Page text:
There's plastic in our food, and consumer advocates are tired of waiting for federal regulators to do something about it.

Consumer Reports sent a letter to General Mills this week over relatively high levels of plastic chemicals called phthalates found in several products, including Cheerios, Yoplait, Progresso vegetable soup and cans of Annie's organic cheesy ravioli.

Phthalates are "plasticizers" used in the production of plastic to make them stronger and softer and are commonly used in vinyl flooring, shampoos and plastic packaging. Health impacts in humans need further study, says the Centers for Disease Control and Prevention, but scientists have found strong associations between chronic exposure and issues with reproductive systems and child development.

"We hope General Mills will commit to take the necessary steps to reduce the levels of plasticizers in your products," wrote Brian Ronholm, director of food policy at Consumer Reports. "Any tolerable daily intake levels that currently exist for certain phthalates do not reflect the most current scientific knowledge and are not adequately protective of public health."

Golden Valley-based General Mills did not respond directly to the Consumer Reports letter but said "food safety is our top priority."

"All our products adhere to regulatory requirements, and we review our ingredients, packaging and suppliers on a regular basis to ensure quality," spokesperson Mollie Wulff said.

The plastic can liner is a likely source for some of the phthalates showing up in food, Ronholm said in an interview, but it can also happen during manufacturing processes.

"It's so systemic to the point of being almost unavoidable," he said. "But what the test data show is it's possible to get low readings. We just tested the food itself, not the packaging."

Different types of phthalates can have different health effects and have various maximum recommended dosing levels. None of the foods tested exceeded established limits, but the worry is that chronic exposure can compound over time and current limits are too high.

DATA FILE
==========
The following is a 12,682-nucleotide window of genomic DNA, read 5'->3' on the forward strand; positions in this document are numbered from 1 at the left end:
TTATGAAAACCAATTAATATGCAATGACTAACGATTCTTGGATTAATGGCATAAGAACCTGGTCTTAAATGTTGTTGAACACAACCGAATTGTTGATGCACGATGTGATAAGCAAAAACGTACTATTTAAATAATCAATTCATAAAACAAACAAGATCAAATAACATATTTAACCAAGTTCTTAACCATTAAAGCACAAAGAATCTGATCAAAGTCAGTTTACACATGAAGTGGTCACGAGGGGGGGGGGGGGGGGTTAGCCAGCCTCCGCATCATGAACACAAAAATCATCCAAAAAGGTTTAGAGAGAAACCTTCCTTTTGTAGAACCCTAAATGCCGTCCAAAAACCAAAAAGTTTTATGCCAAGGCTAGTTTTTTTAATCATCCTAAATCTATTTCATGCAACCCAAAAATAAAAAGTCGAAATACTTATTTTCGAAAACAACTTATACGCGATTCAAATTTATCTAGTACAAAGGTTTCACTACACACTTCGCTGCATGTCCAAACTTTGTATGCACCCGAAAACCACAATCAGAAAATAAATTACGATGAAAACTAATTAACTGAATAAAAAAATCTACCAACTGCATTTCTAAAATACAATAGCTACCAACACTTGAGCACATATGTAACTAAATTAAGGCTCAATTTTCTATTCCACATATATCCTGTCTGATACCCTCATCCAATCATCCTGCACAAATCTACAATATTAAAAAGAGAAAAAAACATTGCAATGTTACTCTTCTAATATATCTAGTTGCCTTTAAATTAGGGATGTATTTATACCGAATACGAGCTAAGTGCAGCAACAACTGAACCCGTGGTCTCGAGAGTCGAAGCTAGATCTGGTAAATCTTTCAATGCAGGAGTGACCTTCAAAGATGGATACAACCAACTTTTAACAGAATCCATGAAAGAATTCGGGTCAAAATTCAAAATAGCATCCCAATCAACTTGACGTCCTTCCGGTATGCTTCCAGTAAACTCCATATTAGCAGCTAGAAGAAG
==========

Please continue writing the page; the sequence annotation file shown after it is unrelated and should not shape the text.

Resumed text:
"More than half of the products we tested [had] levels above what research has linked to health problems," said a Consumer Reports article on the findings.

Cans of Annie's organic cheesy ravioli had the highest levels out of all the 85 items — four times the levels found in Chef Boyardee's Beefaroni pasta.

Annie's macaroni and cheese, the brand's most popular item, was not tested.

Last summer the U.S. Food and Drug Administration again declined a citizen petition, first launched in 2016, to ban several types of phthalates, saying the backers did not "adequately justify" their requests.

But the FDA's safety assessment for the chemicals is based on data gathered between 1961 and 1985. The agency admits "the food supply and packaging markets have changed over the years, and the use of phthalates in food contact materials has also evolved."

"The agency remains aware of concerns raised about possible health effects of exposure to high levels of phthalates," and is continuing to study the chemicals, the FDA says on its website. The federal government has banned several types of phthalates from children's toys.

Of the 85 items Consumer Reports tested for the plasticizers, several came from Minnesota companies. Hormel chili with beans had the highest level of phthalates of four brands of canned beans. Land O' Lakes butter had the lowest levels of the chemicals out of a dozen dairy products tested.

Hormel-owned Applegate Naturals had turkey breast show low levels of phthalates relative to other meats wrapped in plastic, while Green Giant creamed corn — plenty of which is grown and packed in Minnesota — had higher levels compared to other canned veggies.

Ronholm said the items chosen for testing were based on already available data and the impact the findings could have.

"The organic label isn't going to shield you from exposure," he said. "It requires some effort on consumers' part to get plastic packaging off as soon as possible and target brands that have lower levels."

Ronholm said consumers can try to minimize phthalate exposure by eating mostly fresh food and avoiding plastic food containers and utensils. PVC plastics, which carry the #3 recycling symbol, are most likely to contain phthalates.

Food manufacturers can still lead on the issue while regulation is stalled, he said.

"I would hope General Mills undertakes a thorough review, and others follow suit."